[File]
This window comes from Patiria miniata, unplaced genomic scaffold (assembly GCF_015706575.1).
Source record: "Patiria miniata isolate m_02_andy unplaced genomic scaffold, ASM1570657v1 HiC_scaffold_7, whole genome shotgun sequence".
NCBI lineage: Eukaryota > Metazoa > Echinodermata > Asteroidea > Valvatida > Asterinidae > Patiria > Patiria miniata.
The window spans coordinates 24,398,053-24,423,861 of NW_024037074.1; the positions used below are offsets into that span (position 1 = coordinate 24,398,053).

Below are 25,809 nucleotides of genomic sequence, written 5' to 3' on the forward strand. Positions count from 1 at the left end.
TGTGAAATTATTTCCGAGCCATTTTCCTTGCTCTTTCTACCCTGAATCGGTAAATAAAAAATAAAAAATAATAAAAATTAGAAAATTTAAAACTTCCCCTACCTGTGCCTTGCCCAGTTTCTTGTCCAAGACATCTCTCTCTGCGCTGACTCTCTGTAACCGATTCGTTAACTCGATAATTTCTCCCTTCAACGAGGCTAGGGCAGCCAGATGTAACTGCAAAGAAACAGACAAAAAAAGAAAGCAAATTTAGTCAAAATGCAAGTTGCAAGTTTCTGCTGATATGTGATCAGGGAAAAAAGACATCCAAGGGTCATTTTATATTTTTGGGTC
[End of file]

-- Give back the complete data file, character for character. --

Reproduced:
This window comes from Patiria miniata, unplaced genomic scaffold (assembly GCF_015706575.1).
Source record: "Patiria miniata isolate m_02_andy unplaced genomic scaffold, ASM1570657v1 HiC_scaffold_7, whole genome shotgun sequence".
NCBI lineage: Eukaryota > Metazoa > Echinodermata > Asteroidea > Valvatida > Asterinidae > Patiria > Patiria miniata.
The window spans coordinates 24,398,053-24,423,861 of NW_024037074.1; the positions used below are offsets into that span (position 1 = coordinate 24,398,053).

Below are 25,809 nucleotides of genomic sequence, written 5' to 3' on the forward strand. Positions count from 1 at the left end.
TGTGAAATTATTTCCGAGCCATTTTCCTTGCTCTTTCTACCCTGAATCGGTAAATAAAAAATAAAAAATAATAAAAATTAGAAAATTTAAAACTTCCCCTACCTGTGCCTTGCCCAGTTTCTTGTCCAAGACATCTCTCTCTGCGCTGACTCTCTGTAACCGATTCGTTAACTCGATAATTTCTCCCTTCAACGAGGCTAGGGCAGCCAGATGTAACTGCAAAGAAACAGACAAAAAAAGAAAGCAAATTTAGTCAAAATGCAAGTTGCAAGTTTCTGCTGATATGTGATCAGGGAAAAAAGACATCCAAGGGTCATTTTATATTTTTGGGTC